In order to receive phlebotomy certification in New York, a person needs to complete a course of training duly certified by the state. Before a person desiring phlebotomy certification can commence such a program, he or she must have a high school diploma or a GED. No other prior experience or education is required to undertake a phlebotomy training program in the state.

Phlebotomy training in New York is available through a number of different organizations and institutions. Examples of these include schools within the CUNY system and private institutions of higher education. In the American Red Cross offers a preliminary training program sufficient to permit a person the ability to obtain appropriate certification to enter into the field of phlebotomy.

Phlebotomy Licensing Versus Certification in New York

Although the state of New York must approve a particular school's or organization's phlebotomy training curriculum, the state itself does not license phlebotomists. Rather, a phlebotomist is certified upon completing of an approved course of study offered in the state of New York.

Job Duties of a Phlebotomist

Despite not directly licensing phlebotomists working in the state of New York, the state government does specifically delineate the work that a phlebotomist can undertake. Specifically, a phlebotomist working in New York, after obtaining an appropriate certification to do so, is legally permitted to draw blood and collect urine samples from individuals. These samples are collected for further testing.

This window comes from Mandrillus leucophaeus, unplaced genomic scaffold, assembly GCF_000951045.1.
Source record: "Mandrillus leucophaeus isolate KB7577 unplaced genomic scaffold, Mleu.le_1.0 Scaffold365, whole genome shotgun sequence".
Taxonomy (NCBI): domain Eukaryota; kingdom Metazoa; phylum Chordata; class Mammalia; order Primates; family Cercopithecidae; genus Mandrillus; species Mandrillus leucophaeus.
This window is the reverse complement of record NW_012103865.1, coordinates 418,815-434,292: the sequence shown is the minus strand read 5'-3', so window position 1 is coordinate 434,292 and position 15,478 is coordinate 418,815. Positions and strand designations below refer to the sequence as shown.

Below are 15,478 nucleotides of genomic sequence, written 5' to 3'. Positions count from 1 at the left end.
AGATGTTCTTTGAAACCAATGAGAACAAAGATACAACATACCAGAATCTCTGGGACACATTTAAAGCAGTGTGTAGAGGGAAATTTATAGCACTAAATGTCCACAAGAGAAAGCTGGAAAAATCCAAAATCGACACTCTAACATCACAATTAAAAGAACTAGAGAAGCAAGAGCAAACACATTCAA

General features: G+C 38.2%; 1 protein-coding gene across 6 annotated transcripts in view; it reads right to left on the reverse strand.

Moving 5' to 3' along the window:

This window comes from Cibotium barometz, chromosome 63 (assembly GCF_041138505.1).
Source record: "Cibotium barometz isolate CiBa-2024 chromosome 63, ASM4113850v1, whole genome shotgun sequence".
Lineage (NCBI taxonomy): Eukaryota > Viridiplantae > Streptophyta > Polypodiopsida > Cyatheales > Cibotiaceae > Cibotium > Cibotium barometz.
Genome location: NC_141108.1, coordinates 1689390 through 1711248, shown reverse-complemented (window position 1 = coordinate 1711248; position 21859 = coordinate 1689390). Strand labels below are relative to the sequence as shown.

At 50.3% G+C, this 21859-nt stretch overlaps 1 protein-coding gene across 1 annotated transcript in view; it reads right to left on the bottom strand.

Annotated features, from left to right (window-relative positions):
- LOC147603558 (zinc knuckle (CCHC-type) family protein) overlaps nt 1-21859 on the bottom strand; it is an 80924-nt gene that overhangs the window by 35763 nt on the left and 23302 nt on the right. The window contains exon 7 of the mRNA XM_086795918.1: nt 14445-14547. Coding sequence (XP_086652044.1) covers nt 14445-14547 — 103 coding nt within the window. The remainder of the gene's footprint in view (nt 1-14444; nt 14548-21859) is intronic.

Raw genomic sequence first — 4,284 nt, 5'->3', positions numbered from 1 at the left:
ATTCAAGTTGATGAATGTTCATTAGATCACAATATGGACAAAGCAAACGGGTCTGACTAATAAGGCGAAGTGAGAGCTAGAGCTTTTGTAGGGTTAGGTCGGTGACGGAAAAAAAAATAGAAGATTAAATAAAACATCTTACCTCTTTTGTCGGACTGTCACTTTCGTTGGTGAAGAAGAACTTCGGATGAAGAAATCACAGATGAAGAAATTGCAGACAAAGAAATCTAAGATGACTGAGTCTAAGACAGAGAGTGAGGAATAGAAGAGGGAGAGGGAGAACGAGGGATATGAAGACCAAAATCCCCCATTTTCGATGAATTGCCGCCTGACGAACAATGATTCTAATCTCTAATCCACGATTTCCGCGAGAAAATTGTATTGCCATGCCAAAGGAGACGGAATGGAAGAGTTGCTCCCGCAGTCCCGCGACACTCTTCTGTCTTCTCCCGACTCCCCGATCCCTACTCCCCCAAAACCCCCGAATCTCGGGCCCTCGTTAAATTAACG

A New York phlebotomist cannot perform any tests on any collected samples. After drawing a sample, he or she ensures the container containing a sample is both properly sealed and labeled. Following that process, a phlebotomist submits a sample for transmission to a laboratory.

A phlebotomist can provide basic information about the purpose for a particular blood draw. However, a phlebotomist is not permitted to provide any information about test results or any similar type of information to a patient or other individual who submits to a blood draw (or the collection of a urine sample).

Course of Study for Phlebotomy Certification in New York

Although different programs may vary their curriculum slightly, some general areas of study are a part of any phlebotomy training program in New York. At the heart of any training program is instruction and hand-on experience in preparing an individual for venipuncture (or the drawing of blood for a person's vein). This includes the physical assessment of the individual, palpitation of veins and the actual act of venipuncture and the withdrawal of blood.

Once the fundamentals are learned by a person in a phlebotomy training program in New York, a portion of the training experience involves actual hands-on work with patients. This typically is done in a clinical setting through an externship type of program.

The course of study for phlebotomy certification in New York does not require a long term commitment on the part of a person in training. Some basic courses can be completed in a matter of weeks, while more extensive training programs can take several months.

Sorry, we could not find any matching schools

[table id=33 /]